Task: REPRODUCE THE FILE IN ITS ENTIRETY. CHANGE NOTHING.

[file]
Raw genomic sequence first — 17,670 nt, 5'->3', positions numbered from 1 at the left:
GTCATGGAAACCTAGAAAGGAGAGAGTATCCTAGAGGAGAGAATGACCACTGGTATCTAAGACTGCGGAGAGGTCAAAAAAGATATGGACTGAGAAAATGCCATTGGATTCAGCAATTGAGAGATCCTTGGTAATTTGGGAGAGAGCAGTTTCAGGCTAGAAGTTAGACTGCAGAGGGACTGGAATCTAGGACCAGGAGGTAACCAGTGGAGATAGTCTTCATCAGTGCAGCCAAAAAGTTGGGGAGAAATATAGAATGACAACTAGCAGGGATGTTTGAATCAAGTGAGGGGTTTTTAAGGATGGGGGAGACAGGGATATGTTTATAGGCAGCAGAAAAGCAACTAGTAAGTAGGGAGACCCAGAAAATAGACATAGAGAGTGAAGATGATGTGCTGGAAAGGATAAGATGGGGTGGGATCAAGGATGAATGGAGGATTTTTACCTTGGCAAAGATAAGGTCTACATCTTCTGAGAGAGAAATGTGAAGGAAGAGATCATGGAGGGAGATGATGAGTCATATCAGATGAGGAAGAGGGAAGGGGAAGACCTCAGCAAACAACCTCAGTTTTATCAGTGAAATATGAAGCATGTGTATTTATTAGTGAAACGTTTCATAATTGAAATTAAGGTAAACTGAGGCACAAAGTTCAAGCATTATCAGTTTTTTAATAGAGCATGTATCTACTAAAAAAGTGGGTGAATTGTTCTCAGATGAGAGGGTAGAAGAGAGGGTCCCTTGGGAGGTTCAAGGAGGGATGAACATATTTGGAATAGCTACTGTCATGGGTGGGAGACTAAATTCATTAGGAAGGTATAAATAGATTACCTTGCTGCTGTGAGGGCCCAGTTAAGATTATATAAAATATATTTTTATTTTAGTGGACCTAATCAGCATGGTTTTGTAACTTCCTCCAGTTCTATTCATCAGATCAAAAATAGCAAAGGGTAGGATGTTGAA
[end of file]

Raw genomic sequence first — 17,670 nt, 5'->3', positions numbered from 1 at the left:
GTCATGGAAACCTAGAAAGGAGAGAGTATCCTAGAGGAGAGAATGACCACTGGTATCTAAGACTGCGGAGAGGTCAAAAAAGATATGGACTGAGAAAATGCCATTGGATTCAGCAATTGAGAGATCCTTGGTAATTTGGGAGAGAGCAGTTTCAGGCTAGAAGTTAGACTGCAGAGGGACTGGAATCTAGGACCAGGAGGTAACCAGTGGAGATAGTCTTCATCAGTGCAGCCAAAAAGTTGGGGAGAAATATAGAATGACAACTAGCAGGGATGTTTGAATCAAGTGAGGGGTTTTTAAGGATGGGGGAGACAGGGATATGTTTATAGGCAGCAGAAAAGCAACTAGTAAGTAGGGAGACCCAGAAAATAGACATAGAGAGTGAAGATGATGTGCTGGAAAGGATAAGATGGGGTGGGATCAAGGATGAATGGAGGATTTTTACCTTGGCAAAGATAAGGTCTACATCTTCTGAGAGAGAAATGTGAAGGAAGAGATCATGGAGGGAGATGATGAGTCATATCAGATGAGGAAGAGGGAAGGGGAAGACCTCAGCAAACAACCTCAGTTTTATCAGTGAAATATGAAGCATGTGTATTTATTAGTGAAACGTTTCATAATTGAAATTAAGGTAAACTGAGGCACAAAGTTCAAGCATTATCAGTTTTTTAATAGAGCATGTATCTACTAAAAAAGTGGGTGAATTGTTCTCAGATGAGAGGGTAGAAGAGAGGGTCCCTTGGGAGGTTCAAGGAGGGATGAACATATTTGGAATAGCTACTGTCATGGGTGGGAGACTAAATTCATTAGGAAGGTATAAATAGATTACCTTGCTGCTGTGAGGGCCCAGTTAAGATTATATAAAATATATTTTTATTTTAGTGGACCTAATCAGCATGGTTTTGTAACTTCCTCCAGTTCTATTCATCAGATCAAAAATAGCAAAGGGTAGGATGTTGAA